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Targeted Nanoparticle Therapy Show Promise in Shrinking Tumors

By BiotechDaily International staff writers
Posted on 26 Apr 2012
Nanoparticles devised to zoom in on cancer cells have succeeded in shrinking tumors at lower doses than traditional chemotherapy. Targeted therapeutic nanoparticles that accumulate in tumors while bypassing healthy cells have shown promising findings in an ongoing clinical trial.

The nanoparticles contain a homing molecule that allows them to attack cancer cells exclusively, and are the first such targeted particles to enter human clinical studies. Originally developed by researchers at the Massachusetts Institute of Technology (MIT; Cambridge, MA, USA) and Brigham and Women’s Hospital (Boston, MA, USA), the particles are designed to carry the chemotherapy drug docetaxel, used to treat cancers including prostate, lung, and breast cancers.

In the study, which was published April 4, 2012, in the journal Science Translational Medicine, the researchers demonstrate the particles’ ability to target a receptor found on cancer cells and accumulate at tumor sites. The particles were also shown to be safe and effective: many of the patients’ tumors shrank as a result of the treatment, even when they received lower doses than those usually administered.

“The initial clinical results of tumor regression even at low doses of the drug validate our preclinical findings that actively targeted nanoparticles preferentially accumulate in tumors,” said Dr. Robert Langer, a professor in MIT’s department of chemical engineering and a senior author of the paper. “Previous attempts to develop targeted nanoparticles have not successfully translated into human clinical studies because of the inherent difficulty of designing and scaling up a particle capable of targeting tumors, evading the immune system, and releasing drugs in a controlled way.”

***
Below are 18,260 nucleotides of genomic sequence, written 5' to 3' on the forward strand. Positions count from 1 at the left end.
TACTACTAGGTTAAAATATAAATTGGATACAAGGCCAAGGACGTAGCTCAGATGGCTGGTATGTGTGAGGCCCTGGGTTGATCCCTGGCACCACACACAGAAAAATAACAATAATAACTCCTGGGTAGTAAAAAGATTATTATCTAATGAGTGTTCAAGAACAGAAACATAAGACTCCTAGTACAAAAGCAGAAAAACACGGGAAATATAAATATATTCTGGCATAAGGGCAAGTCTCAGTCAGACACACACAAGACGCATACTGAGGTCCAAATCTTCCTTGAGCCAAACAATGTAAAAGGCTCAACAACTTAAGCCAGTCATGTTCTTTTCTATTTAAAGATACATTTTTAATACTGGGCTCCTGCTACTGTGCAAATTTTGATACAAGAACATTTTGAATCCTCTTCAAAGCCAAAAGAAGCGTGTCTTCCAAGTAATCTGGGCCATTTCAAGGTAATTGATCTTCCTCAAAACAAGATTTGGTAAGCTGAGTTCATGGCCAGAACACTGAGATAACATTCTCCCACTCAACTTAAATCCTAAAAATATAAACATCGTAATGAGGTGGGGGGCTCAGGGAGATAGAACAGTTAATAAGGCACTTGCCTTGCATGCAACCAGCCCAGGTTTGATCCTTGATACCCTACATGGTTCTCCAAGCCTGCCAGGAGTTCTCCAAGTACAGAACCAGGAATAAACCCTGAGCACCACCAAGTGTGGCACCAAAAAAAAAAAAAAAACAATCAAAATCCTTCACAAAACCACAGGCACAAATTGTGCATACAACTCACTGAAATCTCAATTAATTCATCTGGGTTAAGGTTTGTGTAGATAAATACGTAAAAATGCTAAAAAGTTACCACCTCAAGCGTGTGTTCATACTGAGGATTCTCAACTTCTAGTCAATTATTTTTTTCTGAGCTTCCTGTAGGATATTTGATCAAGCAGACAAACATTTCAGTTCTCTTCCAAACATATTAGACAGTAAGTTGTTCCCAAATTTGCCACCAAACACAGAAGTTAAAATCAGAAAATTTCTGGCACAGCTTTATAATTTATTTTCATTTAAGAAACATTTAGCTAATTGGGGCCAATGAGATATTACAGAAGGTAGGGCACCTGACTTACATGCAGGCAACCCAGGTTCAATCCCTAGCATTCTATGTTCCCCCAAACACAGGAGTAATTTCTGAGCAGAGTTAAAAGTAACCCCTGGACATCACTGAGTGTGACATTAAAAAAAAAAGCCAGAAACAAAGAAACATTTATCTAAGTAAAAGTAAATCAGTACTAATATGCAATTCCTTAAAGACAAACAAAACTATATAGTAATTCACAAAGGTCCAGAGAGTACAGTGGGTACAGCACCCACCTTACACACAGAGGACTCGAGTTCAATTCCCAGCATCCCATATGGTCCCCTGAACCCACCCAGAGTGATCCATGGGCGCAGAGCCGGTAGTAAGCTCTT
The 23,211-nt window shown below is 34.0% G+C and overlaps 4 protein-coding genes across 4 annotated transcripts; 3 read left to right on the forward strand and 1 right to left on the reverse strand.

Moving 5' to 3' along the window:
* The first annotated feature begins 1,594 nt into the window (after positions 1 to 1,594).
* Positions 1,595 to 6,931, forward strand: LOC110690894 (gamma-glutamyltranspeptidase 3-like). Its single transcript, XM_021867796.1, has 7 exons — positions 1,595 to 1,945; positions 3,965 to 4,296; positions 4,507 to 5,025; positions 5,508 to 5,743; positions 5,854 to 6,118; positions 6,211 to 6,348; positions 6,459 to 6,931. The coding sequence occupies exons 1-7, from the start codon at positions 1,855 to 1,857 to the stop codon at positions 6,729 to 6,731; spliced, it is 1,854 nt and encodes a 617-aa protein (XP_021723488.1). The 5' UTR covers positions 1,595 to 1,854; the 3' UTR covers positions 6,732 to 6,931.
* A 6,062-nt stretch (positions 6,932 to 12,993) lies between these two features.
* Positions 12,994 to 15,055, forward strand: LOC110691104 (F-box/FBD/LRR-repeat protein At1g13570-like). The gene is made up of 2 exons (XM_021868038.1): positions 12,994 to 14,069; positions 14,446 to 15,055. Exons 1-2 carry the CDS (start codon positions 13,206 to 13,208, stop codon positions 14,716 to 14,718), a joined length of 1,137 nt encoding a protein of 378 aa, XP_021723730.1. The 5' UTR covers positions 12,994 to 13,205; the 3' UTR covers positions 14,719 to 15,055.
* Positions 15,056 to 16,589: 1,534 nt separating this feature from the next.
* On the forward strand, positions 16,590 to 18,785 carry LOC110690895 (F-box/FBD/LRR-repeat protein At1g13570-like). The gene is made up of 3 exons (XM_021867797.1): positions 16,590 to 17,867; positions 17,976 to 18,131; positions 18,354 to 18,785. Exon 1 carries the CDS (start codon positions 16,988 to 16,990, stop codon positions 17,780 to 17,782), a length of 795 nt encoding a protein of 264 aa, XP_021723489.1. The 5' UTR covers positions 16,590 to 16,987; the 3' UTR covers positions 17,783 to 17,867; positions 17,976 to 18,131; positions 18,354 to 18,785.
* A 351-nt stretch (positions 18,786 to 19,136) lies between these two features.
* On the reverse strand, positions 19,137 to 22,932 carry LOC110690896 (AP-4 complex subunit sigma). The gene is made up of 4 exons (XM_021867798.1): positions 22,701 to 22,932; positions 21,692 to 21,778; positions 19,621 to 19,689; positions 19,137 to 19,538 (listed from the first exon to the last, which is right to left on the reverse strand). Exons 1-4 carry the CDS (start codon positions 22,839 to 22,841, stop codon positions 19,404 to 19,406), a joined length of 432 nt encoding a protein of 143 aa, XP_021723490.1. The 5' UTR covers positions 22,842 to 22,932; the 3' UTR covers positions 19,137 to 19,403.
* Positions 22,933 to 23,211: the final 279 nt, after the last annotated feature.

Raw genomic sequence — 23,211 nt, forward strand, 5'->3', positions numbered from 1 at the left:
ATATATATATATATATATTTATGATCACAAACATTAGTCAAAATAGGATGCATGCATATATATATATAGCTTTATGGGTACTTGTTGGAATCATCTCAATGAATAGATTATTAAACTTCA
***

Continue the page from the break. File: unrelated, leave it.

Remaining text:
The phase I clinical trial was performed by researchers at BIND Biosciences (Cambridge, MA, USA), a company cofounded by Drs. Langer and Omid Farokhzad in 2007. “This study demonstrates for the first time that it is possible to generate medicines with both targeted and programmable properties that can concentrate the therapeutic effect directly at the site of disease, potentially revolutionizing how complex diseases such as cancer are treated,” stated Dr. Farokhzad, director of the laboratory of nanomedicine and biomaterials at Brigham and Women’s Hospital, associate professor of anesthesia at Harvard Medical School (Boston, MA, USA) and a senior author of the paper.

Dr. Langer’s lab started working on polymeric nanoparticles in the early 1990s, developing particles made of biodegradable materials. In the early 2000s,Drs. Langer and Farokhzad begin collaborating to develop technology that actively targets the particles to molecules found on cancer cells. By 2006, they had demonstrated that targeted nanoparticles can shrink tumors in mice, creating a way for the eventual development and evaluation of a targeted nanoparticle called BIND-014, which entered clinical trials in January 2011.